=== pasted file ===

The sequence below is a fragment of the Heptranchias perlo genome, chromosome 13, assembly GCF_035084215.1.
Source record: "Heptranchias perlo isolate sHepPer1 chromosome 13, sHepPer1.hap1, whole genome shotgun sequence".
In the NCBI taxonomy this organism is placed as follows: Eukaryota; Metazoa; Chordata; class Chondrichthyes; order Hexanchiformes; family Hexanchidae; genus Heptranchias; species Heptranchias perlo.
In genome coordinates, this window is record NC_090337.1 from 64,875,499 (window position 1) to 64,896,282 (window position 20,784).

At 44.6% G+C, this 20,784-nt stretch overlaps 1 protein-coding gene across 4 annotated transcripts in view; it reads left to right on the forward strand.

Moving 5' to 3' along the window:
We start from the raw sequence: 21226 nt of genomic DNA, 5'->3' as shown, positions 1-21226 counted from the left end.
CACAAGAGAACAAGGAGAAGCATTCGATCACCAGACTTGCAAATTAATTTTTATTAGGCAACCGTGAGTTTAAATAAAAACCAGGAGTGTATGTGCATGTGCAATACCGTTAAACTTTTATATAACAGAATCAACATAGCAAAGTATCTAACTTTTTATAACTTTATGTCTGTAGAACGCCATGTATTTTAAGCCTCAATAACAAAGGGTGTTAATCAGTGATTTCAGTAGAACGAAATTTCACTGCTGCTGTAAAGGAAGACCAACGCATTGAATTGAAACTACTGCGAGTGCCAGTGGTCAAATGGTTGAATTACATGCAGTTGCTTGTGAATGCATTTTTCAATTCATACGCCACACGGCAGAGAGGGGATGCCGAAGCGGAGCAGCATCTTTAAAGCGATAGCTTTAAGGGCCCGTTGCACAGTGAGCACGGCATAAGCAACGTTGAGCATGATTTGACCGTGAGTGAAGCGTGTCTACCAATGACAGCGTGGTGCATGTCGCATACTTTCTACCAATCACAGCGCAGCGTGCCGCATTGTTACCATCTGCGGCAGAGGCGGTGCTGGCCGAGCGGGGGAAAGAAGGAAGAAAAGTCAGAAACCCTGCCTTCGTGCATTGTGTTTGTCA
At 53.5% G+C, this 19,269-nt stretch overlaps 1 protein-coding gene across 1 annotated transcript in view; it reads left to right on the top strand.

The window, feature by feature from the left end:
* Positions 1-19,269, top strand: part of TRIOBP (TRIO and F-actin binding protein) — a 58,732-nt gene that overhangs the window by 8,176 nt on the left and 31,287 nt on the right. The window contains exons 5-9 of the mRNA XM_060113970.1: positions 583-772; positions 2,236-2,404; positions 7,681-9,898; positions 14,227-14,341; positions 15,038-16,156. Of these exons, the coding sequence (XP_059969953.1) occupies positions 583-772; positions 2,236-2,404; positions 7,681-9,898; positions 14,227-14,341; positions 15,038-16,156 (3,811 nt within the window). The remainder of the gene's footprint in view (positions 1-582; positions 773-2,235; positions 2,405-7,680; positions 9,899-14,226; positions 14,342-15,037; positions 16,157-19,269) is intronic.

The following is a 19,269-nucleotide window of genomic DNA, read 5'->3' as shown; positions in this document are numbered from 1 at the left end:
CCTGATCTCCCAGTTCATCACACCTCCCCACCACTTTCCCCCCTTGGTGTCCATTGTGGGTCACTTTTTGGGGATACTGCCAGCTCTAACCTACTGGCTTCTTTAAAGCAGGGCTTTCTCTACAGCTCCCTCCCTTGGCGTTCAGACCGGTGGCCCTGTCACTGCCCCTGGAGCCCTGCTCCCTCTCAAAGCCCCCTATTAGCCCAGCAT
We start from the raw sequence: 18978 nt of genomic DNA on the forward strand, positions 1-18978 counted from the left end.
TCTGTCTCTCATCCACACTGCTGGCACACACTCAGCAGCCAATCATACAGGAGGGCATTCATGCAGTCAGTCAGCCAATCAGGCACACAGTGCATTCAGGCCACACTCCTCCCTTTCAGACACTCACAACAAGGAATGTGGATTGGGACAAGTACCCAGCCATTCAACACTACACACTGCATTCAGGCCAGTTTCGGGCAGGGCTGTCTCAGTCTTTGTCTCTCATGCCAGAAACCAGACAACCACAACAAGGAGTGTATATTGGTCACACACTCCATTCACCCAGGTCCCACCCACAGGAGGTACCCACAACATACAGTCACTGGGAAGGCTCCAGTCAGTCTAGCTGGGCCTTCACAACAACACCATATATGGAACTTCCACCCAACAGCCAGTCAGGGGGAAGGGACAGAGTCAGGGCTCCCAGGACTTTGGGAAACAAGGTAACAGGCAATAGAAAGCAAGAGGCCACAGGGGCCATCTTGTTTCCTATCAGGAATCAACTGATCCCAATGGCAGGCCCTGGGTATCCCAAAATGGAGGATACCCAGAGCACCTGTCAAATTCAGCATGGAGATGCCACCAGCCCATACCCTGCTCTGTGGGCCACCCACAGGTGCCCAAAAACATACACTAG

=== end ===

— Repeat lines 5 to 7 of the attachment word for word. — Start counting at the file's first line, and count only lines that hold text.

At 44.6% G+C, this 20,784-nt stretch overlaps 1 protein-coding gene across 4 annotated transcripts in view; it reads left to right on the forward strand.

Moving 5' to 3' along the window:
We start from the raw sequence: 21226 nt of genomic DNA, 5'->3' as shown, positions 1-21226 counted from the left end.